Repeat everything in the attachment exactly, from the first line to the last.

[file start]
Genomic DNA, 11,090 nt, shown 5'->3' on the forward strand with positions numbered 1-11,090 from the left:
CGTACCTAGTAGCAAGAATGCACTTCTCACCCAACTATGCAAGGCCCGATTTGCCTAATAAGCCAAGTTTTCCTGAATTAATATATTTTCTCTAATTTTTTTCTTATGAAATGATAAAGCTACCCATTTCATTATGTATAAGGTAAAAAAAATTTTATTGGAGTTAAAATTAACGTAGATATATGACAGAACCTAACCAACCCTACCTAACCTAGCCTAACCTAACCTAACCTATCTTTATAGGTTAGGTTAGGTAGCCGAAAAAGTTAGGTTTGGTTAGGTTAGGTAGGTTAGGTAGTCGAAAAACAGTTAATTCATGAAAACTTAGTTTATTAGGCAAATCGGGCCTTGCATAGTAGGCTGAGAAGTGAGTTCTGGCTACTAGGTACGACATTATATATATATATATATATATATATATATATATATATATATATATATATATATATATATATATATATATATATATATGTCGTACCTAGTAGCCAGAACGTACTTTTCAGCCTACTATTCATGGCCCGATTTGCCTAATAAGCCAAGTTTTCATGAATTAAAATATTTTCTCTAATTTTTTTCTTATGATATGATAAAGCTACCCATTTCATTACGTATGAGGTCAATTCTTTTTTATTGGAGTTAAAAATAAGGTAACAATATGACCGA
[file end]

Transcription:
Genomic DNA, 11,090 nt, shown 5'->3' on the forward strand with positions numbered 1-11,090 from the left:
CGTACCTAGTAGCAAGAATGCACTTCTCACCCAACTATGCAAGGCCCGATTTGCCTAATAAGCCAAGTTTTCCTGAATTAATATATTTTCTCTAATTTTTTTCTTATGAAATGATAAAGCTACCCATTTCATTATGTATAAGGTAAAAAAAATTTTATTGGAGTTAAAATTAACGTAGATATATGACAGAACCTAACCAACCCTACCTAACCTAGCCTAACCTAACCTAACCTATCTTTATAGGTTAGGTTAGGTAGCCGAAAAAGTTAGGTTTGGTTAGGTTAGGTAGGTTAGGTAGTCGAAAAACAGTTAATTCATGAAAACTTAGTTTATTAGGCAAATCGGGCCTTGCATAGTAGGCTGAGAAGTGAGTTCTGGCTACTAGGTACGACATTATATATATATATATATATATATATATATATATATATATATATATATATATATATATATATATATATATATATATATGTCGTACCTAGTAGCCAGAACGTACTTTTCAGCCTACTATTCATGGCCCGATTTGCCTAATAAGCCAAGTTTTCATGAATTAAAATATTTTCTCTAATTTTTTTCTTATGATATGATAAAGCTACCCATTTCATTACGTATGAGGTCAATTCTTTTTTATTGGAGTTAAAAATAAGGTAACAATATGACCGA